In lieu of an abstract, here is a brief excerpt of the content:

F I R S T I M P R E S S I O N S Initial English Confrontation with Africans WHEN THE ATLANTIC NATIONS OF EUROPE BEGANEXPANDING overseas in the sixteenth century, Portugal led the way in Africa and to the east while Spain founded a great empire in America. It was not until the reign of Elizabeth that Englishmen came to realize that overseas exploration and plantations could bring home wealth, power, glory, and fascinating information. By the early years of the seventeenth century Englishmen had developed a taste for empire and for tales of adventure and discovery. More than is usual in human affairs, one man, the great chronicler Richard Hakluyt, had roused enthusiasm for western planting and had stirred the nation with his monumental compilation, The Principal Navigations, Voyages , Traffiques and Discoveriesof the English Nation. Here was a work to widen a people's horizons. Its exhilarating accounts of voyages to all quarters of the globe (some by foreigners, in translation ) constituted a national hymn, a sermon, an adventure story, and a scientific treatise. It was these accounts, together with ones added during the first quarter of the seventeenth century by Hakluyt 's successor Samuel Purchas, which first acquainted Englishmen at home with the newly discovered lands of Africa. English voyagers did not touch upon the shores of West Africa until after 1550, nearly a century after Prince Henry the Navigator had mounted the sustained Portuguese thrust southward for a water passage to the Orient. Usually Englishmen came to Africa to trade goods with the natives; the principal hazards of these ventures proved to be climate, disease, and the jealous opposition of the "Portingals" who had long since entrenched themselves in forts along the coast. The earliest English descriptions of West Africa were written by adventurous traders, men who had no special interest in converting the natives or, except for the famous Hawkins [3] I [4] W H I T E O V E R B L A C K voyages, in otherwise laying hands on them. Extensive English participation in the slave trade did not develop until well into the seventeenth century. The first permanent English settlement on the African coast was at Kormantin in 1631, and the Royal African Company was not chartered for another forty years.1 Initially, therefore , English contact with Africans did not take place primarily in a context which prejudged the Negro as a slave, at least not as a slave of Englishmen. Rather, Englishmen met Negroes merely as another sort of men. Englishmen found the natives of Africa very different from themselves . Negroes looked different; their religion was un-Christian; their manner of living was anything but English; they seemed to be a particularly libidinous sort of people. All these clusters of perceptions were related to each other, though they may be spread apart for inspection, and they were related also to circumstancesof contact in Africa, to previously accumulated traditions concerning that strange and distant continent, and to certain special qualities of English societyon the eve of its expansion into the New World. 1. THE BLACKNESS WITHOUT The most arresting characteristic of the newly discovered African was his color. Travelers rarely failed to comment upon it; indeed when describing Negroes they frequently began with complexion and then moved on to dress (or rather lack of it) and manners. At Cape Verde, "These people are all blacke, and are called Negros, without any apparell, saving before their privities." 2 Robert Baker's narrative poem recounting his two voyages to the West African coast in 1562and 1563 first introduced the nativeswith these engaging lines: And entering in [a river], we see a number of blacke soules, 1. Kenneth G. Davies, The Royal African Company (London, 1957), 38-46; John W. Blake, trans, and ed., Europeans in West Africa, 1450-1560; Documents to Illustrate the Nature and Scope of Portuguese Enterprise in West Africa, the Abortive Attempt of Castilians to Create an Empire There, and the Early English Voyages to Barbary and Guinea (Works Issued by the Hakluyt Society, ad Ser., 87 [1942]), II, 254-60. 2. "The voyage made by M. John Hawkins . . . to the coast of Guinea and the Indies of Nova Hispania . . . 1564," in Richard Hakluyt, The Principal Navigations, Voyages, Traffiques and Discoveries of the English Nation . . . , 12 vols., 1598 ed. (Glasgow, 1903-05), X, 15. See Katherine Beverly Oakes, Social Theory in the Early Literature of Voyage and Exploration in Africa (unpubl. Ph.D. diss., University of California...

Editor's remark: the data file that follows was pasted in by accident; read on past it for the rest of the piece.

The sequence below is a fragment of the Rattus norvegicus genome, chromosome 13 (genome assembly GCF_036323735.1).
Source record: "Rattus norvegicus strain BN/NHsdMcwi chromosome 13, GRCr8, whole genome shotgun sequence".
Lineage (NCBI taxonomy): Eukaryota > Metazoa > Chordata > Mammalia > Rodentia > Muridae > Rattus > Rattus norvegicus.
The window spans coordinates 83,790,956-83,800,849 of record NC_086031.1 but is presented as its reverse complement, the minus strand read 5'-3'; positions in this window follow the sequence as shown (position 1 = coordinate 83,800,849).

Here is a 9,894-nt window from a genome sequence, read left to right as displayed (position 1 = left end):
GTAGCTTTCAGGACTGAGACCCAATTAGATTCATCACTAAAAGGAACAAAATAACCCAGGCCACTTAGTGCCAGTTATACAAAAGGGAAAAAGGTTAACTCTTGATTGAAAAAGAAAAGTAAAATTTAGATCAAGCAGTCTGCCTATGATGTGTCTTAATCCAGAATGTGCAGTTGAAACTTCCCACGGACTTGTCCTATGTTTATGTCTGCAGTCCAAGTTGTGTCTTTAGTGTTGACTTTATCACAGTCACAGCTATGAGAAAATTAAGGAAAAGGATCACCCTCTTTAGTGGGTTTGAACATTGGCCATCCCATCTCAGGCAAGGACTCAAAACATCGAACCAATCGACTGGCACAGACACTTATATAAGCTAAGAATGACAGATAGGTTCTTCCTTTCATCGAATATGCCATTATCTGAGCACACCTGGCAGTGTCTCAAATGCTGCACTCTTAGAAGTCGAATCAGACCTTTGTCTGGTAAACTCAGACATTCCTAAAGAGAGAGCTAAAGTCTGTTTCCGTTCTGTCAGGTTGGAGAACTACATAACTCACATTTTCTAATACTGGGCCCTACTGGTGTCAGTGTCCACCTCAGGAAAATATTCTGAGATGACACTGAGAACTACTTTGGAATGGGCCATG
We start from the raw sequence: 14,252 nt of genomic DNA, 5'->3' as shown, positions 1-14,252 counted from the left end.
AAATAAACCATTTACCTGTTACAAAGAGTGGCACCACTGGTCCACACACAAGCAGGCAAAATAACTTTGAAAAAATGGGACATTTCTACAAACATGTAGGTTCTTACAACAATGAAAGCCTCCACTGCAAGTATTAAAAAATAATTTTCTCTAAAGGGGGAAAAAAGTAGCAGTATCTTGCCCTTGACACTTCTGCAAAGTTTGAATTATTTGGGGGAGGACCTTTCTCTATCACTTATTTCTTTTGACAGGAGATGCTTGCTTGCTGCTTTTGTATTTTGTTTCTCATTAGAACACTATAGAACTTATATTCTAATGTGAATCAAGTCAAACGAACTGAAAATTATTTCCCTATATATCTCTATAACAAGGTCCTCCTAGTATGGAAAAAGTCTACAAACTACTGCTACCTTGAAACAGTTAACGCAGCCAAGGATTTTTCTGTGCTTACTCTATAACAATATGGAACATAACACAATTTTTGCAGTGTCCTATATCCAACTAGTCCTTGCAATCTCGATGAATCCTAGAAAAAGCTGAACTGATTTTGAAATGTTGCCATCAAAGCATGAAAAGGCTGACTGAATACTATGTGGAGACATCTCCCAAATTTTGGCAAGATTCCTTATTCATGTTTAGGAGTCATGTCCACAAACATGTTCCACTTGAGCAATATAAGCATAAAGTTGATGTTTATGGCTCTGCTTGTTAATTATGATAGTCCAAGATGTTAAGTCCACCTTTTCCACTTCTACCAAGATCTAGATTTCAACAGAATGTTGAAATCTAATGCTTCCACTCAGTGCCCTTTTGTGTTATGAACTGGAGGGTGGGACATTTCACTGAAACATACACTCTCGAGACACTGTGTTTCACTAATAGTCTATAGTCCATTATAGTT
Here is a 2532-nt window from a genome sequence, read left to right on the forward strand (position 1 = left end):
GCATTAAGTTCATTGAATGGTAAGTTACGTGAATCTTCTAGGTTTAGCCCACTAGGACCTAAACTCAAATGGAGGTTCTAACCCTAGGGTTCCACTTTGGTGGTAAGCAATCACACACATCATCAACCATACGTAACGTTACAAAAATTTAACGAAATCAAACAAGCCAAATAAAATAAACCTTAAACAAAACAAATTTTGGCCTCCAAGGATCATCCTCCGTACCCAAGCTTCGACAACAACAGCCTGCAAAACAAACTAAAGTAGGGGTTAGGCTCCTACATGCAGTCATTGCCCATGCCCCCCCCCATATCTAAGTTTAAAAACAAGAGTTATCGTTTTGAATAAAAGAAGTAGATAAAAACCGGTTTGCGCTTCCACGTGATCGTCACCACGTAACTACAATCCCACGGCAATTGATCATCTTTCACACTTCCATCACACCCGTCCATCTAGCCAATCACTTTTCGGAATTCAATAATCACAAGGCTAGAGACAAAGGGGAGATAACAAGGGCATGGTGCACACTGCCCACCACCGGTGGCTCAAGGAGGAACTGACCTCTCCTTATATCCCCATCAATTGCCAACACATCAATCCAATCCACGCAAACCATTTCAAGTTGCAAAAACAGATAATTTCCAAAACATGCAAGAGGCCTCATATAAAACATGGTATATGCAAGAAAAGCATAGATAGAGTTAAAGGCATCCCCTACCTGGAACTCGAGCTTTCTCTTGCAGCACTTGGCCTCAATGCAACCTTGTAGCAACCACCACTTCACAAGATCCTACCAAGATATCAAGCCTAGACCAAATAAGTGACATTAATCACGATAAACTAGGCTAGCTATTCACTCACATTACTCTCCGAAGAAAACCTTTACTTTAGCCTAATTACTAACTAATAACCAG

Additional Information

Related ISBN
MARC Record
Launched on MUSE
Open Access
Back To Top

This website uses cookies to ensure you get the best experience on our website. Without cookies your experience may not be seamless.